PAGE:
Kenya Power Restores Project to End Nairobi Blackouts

  • Energy CS Charles Keter (left) and Kenya Power Managing Director & CEO, Bernard Ngugi on May 6, 2021.
    Energy CS Charles Keter (left) and Kenya Power Managing Director & CEO, Bernard Ngugi on May 6, 2021.
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  • Kenya Power has restored the underground power cable that was set up to address power outages in a number of Nairobi estates.

    The cable project will provide alternative power supply feeder lines to the Nairobi Central Business District (CBD), Industrial Area, and other adjacent areas including Upper Hill, Parklands, Kilimani and Lavington.

    The utility company repaired the 220kV cable that had been vandalised near Lang'ata Estate. The cables have been tampered with on a number of occasions interrupting the power supply in parts of Nairobi.

    Energy Cabinet Secretary Charles Keter, and Kenya Power Managing Director & CEO, Bernard Ngugi on May 6, inspected the affected section and expressed optimism of better power supply for residents.

    Energy CS Charles Keter, and Kenya Power Managing Director & CEO, Bernard Ngugi on My 6, 2021.
    Energy CS Charles Keter, and Kenya Power Managing Director & CEO, Bernard Ngugi on My 6, 2021.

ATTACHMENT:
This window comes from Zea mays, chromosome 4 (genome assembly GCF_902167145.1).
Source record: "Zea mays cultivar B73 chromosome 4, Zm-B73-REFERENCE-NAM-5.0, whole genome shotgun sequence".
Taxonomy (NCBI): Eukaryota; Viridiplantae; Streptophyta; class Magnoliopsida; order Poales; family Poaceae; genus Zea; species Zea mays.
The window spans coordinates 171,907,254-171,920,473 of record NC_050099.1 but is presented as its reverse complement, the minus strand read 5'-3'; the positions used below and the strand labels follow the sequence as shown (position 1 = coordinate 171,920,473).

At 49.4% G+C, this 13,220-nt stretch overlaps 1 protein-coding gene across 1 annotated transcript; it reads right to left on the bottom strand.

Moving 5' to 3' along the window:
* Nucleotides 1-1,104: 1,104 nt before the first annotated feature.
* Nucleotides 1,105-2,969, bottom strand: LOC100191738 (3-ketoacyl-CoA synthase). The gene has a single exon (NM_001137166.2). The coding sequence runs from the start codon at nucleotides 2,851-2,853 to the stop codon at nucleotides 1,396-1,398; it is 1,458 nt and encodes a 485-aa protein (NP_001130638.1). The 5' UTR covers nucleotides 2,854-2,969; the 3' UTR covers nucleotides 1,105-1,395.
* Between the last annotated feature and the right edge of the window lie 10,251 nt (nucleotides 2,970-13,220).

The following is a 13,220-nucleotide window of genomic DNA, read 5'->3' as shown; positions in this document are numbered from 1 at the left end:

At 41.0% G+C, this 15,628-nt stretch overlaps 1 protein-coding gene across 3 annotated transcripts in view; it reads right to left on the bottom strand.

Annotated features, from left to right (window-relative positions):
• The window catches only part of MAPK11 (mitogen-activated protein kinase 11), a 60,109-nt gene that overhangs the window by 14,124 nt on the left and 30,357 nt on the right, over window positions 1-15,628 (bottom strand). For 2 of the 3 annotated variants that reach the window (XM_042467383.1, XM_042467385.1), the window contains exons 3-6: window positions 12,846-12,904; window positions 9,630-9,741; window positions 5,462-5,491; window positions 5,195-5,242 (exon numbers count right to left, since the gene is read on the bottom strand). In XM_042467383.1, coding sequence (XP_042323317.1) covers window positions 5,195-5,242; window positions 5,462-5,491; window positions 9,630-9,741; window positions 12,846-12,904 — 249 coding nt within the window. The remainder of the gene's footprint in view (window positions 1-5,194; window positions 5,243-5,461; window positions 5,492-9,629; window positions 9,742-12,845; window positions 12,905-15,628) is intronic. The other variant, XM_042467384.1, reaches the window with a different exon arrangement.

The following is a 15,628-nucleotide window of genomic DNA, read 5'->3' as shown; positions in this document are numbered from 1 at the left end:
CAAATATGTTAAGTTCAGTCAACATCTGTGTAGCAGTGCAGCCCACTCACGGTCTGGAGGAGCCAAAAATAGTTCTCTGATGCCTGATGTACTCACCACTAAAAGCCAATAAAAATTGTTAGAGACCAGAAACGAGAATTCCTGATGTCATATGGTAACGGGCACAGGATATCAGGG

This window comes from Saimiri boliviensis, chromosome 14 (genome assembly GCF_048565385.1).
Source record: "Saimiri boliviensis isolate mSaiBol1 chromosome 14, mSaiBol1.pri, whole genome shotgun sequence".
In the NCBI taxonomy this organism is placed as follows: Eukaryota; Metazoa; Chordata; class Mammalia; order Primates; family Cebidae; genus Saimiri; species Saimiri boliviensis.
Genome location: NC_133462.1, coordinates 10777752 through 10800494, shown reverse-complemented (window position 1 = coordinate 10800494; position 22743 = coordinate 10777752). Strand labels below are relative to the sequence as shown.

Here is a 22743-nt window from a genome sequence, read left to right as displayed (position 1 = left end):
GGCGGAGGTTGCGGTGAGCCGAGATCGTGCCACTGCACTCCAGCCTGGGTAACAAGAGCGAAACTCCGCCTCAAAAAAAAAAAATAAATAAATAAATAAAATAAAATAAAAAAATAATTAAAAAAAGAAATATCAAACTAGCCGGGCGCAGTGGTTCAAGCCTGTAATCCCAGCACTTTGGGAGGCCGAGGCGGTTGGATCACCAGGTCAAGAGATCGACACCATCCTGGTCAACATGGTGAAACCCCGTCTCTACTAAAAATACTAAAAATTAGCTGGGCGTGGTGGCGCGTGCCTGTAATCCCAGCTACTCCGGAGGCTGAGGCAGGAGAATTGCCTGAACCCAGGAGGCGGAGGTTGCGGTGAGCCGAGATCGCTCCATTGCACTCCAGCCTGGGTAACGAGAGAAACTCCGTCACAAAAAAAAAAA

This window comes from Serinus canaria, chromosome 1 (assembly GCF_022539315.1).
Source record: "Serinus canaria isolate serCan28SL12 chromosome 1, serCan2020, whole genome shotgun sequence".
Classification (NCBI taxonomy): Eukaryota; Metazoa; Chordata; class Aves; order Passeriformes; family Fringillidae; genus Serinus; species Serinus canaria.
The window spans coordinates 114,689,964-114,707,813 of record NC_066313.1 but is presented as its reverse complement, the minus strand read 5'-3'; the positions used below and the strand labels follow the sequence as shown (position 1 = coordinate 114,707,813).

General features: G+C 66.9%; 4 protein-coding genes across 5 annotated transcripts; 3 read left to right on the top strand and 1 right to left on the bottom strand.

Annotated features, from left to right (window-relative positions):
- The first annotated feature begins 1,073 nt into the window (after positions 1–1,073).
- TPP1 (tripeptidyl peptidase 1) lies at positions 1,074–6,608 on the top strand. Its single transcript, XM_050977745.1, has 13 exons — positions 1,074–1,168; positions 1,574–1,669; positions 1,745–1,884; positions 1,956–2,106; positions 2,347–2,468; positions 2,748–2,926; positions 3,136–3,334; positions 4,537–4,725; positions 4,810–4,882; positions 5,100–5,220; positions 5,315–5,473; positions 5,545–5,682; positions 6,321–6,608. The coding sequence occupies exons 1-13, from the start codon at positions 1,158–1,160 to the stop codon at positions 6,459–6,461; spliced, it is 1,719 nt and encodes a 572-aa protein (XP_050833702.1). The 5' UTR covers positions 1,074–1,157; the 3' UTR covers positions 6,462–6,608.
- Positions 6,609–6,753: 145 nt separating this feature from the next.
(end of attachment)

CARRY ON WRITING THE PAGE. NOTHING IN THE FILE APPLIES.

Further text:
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    The underground cables project was set up to reinforce the Nairobi City Centre bulk power supply system by providing alternative supply to the existing substations. The cable evacuates the bulk power supply from the Embakasi substation to the City Centre.

    "The project entails installation of underground cables around the city to eliminate interruptions that often result from interference with the overhead cables,” the Kenya Power CEO stated.

    In addition to the underground cabling, the power supplier also upgraded 81 substations and built 11,718km of medium voltage lines to expand its distribution network.

    "The underground cabling technology is more aesthetic compared to overhead lines and less expensive in terms of land acquisition challenges and wayleaves requirement," the company's representative noted.

    Started in 2016, the cabling project was implemented through a concessional 20-year loan, charged at 2% interest with a grace period of seven years and a repayment term of 13 years, from China Exim Bank. 

    In new developments in the power supply in Kenya, the company will see itself pay its consumers for financial losses that occur during power outages if a proposal by the Energy and Petroleum Regulatory Authority (EPRA) sails through. 

    EPRA, on May 1, unveiled a draft copy of the Draft Energy Regulations (Electricity Reliability, Quality of Supply and Service) which may compel Kenya Power to compensate businesses. 

    As it currently stands, the company currently compensates for injuries and damaged equipment only but doesn't indemnify business and domestic customers who incur financial losses. 

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    Kenya Power engineers carry out repairs at a power sub-station in Mombasa County in 2018
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